I have the first edition and it inspired me to learn about and make my own French style randonneur bicycle, in my shed out back, I have taken it on tours in France and Spain and have now just finished a second bike for my wife. So thanks for a truly inspirational and beautifully produced book which has had a big effect.
    Plymouth, England

    March 20, 2015 at 5:53 am
  • Cory

    I already own the first edition which happens to be boxed away in Toronto. I could definitely use a version to keep with me while living in Scotland! Between this book and the Toei book I think I’ll be in book heaven.

    March 20, 2015 at 6:16 am
  • Paul Richard

    Nothing helps me get through the long NH winters like flipping through the pages of “The Golden Age Of Handbuilt Bicycles”. Over the years of reading BQ, I have also been fascinated by pictures and stories of the shops where these bikes and components were made. I’d love to see a sort of photo collection of Singer’s shop in Paris, Weigle’s shop in CT, etc. I love seeing the hand tools and lathes, custom jigs, and the ancient workbenches stained with decades of crafsmanship. Some of them are neat and tidy, while some are chaotic, but they make for interesting photos and reading.

    March 20, 2015 at 9:03 am
  • aztris

    For $35 it’s too good to pass up. Just ordered my copy. However, $7.49 for media mail delivery service is a bit disappointing.

    March 20, 2015 at 10:27 am
    • Jan Heine, Editor, Bicycle Quarterly

      Even though the price is affordable, it’s still a big book, 168 pages thick, printed on heavy, coated stock. We ship them in a special box with custom-made corners made from recycled foam, so it doesn’t get damaged in the mail. I think it’s better to pay an extra dollar for shipping than to receive a book with bumped corners.
      We’ll look at the shipping weight and make sure the shopping cart doesn’t overcharge, though. And with all orders, if the shipping charges come out to significantly less than what you pay, we refund your credit card/Paypal account.

      March 20, 2015 at 10:31 am
      • aztris

        Good to know! Looking forward to receiving my copy (and my SON Delux hopefully arriving today).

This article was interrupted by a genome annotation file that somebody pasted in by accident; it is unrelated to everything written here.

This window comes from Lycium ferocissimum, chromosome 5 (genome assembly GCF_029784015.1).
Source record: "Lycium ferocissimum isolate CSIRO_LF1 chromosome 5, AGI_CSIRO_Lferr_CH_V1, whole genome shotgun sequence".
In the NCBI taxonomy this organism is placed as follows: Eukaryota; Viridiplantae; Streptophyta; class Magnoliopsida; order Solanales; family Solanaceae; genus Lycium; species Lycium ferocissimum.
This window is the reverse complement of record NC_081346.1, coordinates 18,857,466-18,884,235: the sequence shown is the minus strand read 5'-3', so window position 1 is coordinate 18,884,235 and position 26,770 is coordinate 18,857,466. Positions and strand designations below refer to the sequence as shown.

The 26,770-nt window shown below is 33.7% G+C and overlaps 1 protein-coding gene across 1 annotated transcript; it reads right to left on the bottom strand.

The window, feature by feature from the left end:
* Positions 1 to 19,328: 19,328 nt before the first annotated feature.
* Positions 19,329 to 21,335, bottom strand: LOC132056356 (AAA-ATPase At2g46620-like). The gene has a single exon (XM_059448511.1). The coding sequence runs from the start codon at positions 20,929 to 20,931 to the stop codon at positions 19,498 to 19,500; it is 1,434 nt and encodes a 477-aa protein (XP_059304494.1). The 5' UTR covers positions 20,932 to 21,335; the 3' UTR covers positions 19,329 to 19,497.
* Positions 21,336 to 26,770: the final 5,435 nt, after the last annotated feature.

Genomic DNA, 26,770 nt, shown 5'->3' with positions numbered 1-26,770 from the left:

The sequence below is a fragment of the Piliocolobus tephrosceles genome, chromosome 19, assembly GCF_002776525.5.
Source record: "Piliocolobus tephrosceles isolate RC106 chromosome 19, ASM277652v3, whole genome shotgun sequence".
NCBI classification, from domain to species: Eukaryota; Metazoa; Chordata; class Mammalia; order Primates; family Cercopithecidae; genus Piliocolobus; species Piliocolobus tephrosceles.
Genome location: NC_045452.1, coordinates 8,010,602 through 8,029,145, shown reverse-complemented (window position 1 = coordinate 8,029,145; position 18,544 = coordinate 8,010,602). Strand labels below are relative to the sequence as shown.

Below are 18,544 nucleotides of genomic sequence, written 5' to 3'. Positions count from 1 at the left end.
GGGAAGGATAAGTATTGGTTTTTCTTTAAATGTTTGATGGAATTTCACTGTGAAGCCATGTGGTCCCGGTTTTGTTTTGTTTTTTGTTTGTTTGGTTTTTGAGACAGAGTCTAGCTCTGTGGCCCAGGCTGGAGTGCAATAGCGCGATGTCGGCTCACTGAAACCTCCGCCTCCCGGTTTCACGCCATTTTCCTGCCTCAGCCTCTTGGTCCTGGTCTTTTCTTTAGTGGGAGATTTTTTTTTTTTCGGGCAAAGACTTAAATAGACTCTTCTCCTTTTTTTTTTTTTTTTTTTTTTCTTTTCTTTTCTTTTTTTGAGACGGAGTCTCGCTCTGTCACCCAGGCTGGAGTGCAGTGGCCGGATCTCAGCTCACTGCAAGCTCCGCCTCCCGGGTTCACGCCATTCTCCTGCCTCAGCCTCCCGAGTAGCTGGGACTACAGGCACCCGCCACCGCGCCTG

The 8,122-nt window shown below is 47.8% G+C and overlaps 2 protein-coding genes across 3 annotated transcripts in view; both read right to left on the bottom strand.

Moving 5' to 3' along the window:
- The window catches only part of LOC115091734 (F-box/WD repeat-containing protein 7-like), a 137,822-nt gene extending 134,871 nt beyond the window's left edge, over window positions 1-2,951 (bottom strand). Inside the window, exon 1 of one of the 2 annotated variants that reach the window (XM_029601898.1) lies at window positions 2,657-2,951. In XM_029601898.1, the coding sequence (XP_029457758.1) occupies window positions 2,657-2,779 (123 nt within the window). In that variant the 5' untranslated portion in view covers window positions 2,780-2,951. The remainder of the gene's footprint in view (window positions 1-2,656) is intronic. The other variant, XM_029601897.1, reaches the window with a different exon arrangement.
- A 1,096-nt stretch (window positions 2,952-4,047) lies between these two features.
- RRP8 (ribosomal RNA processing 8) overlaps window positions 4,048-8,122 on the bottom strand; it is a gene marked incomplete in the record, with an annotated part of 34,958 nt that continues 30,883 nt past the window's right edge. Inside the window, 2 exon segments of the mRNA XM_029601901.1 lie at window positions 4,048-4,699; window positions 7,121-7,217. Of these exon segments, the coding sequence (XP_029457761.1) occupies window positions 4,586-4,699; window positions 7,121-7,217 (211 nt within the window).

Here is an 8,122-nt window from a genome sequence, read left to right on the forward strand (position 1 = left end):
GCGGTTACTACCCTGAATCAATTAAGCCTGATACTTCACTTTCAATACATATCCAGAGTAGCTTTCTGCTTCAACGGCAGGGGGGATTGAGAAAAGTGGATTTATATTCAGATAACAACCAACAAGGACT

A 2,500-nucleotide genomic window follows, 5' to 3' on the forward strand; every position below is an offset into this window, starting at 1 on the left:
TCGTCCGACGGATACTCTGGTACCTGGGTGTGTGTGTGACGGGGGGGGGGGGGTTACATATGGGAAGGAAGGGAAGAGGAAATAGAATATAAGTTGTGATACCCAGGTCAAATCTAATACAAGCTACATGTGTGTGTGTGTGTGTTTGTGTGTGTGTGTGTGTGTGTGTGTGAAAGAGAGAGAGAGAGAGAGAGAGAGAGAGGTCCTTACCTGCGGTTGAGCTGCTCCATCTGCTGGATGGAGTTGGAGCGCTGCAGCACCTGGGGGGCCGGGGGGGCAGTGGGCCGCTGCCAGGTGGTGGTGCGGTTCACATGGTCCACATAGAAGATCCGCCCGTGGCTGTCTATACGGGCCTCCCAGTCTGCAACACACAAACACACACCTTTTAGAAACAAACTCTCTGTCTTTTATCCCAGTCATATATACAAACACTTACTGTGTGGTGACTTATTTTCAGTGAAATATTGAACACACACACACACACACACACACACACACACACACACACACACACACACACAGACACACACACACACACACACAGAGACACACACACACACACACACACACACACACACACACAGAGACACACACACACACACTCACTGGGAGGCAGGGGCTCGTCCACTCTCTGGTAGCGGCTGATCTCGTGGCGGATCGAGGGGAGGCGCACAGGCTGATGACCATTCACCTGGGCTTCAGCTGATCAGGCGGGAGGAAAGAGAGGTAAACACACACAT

March 20, 2015 at 10:56 am
  • David Feldman

    As a working bike mechanic and someone who started cycling when many of the features of these bikes were more commonplace, the book in addition to being a study of beautiful mechanical objects is a catalog of examples of “nothing new under the sun.” Those things just happen to look better in French steel than Chinese plastic! Everybody who loves bikes needs this book as well as the companion “The Competition Bicycle.” No, I’m NOT a Compass employee.

    March 20, 2015 at 11:56 am
    • Jan Heine, Editor, Bicycle Quarterly

      No, I’m NOT a Compass employee.

      If we ever start to offer handbuilt wheels, we’ll have to hire you first! (David runs a bike shop in Vancouver, WA, and builds excellent wheels that have equipped several of our test bikes from various Oregon builders.)

      March 20, 2015 at 12:25 pm
  • Jim

    The shipping care is superb. Just got my Rene Herse book a couple of weeks ago. It was boxed in heavy cardboard, the foam isolation corners preserved everything square and the air space around the edges and covers preserved them from a cut that had penetrated the box. I think Canada Post had drop kicked the thing around the sorting facility before delivery but it came out of the box in perfect condition. And I did get a refund on the initial shipping charge as well. Great service, Jan.

    March 20, 2015 at 2:34 pm
  • -tom

    Let me be another to commend you on your care in shipping your items. I’ve made several recent orders of your books and printed materials, and each has arrived carefully and thoughtfully packaged to avoid damage in transit. I, for one, am perfectly happy to pay a bit extra for this added insurance against damage. Keep up the fabulous work!

    March 20, 2015 at 9:48 pm
  • Peter

    Does the new edition include the images of bike-dimensions and geometry as an appendix?

    March 24, 2015 at 1:18 pm